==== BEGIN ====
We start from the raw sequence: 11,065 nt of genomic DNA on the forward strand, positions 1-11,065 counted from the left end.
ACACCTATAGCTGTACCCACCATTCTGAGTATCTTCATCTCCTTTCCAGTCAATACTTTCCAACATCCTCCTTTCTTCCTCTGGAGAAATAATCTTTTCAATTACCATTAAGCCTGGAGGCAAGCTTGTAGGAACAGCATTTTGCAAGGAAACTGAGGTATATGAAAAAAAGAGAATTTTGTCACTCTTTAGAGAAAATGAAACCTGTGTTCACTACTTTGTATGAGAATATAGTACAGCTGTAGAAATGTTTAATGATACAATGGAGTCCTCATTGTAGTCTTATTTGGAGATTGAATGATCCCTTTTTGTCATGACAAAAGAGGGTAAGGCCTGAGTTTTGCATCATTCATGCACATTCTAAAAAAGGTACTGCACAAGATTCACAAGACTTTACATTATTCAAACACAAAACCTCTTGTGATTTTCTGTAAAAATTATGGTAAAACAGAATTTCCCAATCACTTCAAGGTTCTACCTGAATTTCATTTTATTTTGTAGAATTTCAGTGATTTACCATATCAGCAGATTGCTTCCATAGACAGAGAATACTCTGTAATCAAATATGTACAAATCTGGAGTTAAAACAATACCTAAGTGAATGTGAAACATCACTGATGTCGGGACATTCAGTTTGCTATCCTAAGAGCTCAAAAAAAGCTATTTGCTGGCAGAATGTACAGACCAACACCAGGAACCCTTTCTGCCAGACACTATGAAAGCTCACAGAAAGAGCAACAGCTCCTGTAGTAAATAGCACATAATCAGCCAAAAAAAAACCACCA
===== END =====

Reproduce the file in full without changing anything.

We start from the raw sequence: 11,065 nt of genomic DNA on the forward strand, positions 1-11,065 counted from the left end.
ACACCTATAGCTGTACCCACCATTCTGAGTATCTTCATCTCCTTTCCAGTCAATACTTTCCAACATCCTCCTTTCTTCCTCTGGAGAAATAATCTTTTCAATTACCATTAAGCCTGGAGGCAAGCTTGTAGGAACAGCATTTTGCAAGGAAACTGAGGTATATGAAAAAAAGAGAATTTTGTCACTCTTTAGAGAAAATGAAACCTGTGTTCACTACTTTGTATGAGAATATAGTACAGCTGTAGAAATGTTTAATGATACAATGGAGTCCTCATTGTAGTCTTATTTGGAGATTGAATGATCCCTTTTTGTCATGACAAAAGAGGGTAAGGCCTGAGTTTTGCATCATTCATGCACATTCTAAAAAAGGTACTGCACAAGATTCACAAGACTTTACATTATTCAAACACAAAACCTCTTGTGATTTTCTGTAAAAATTATGGTAAAACAGAATTTCCCAATCACTTCAAGGTTCTACCTGAATTTCATTTTATTTTGTAGAATTTCAGTGATTTACCATATCAGCAGATTGCTTCCATAGACAGAGAATACTCTGTAATCAAATATGTACAAATCTGGAGTTAAAACAATACCTAAGTGAATGTGAAACATCACTGATGTCGGGACATTCAGTTTGCTATCCTAAGAGCTCAAAAAAAGCTATTTGCTGGCAGAATGTACAGACCAACACCAGGAACCCTTTCTGCCAGACACTATGAAAGCTCACAGAAAGAGCAACAGCTCCTGTAGTAAATAGCACATAATCAGCCAAAAAAAAACCACCA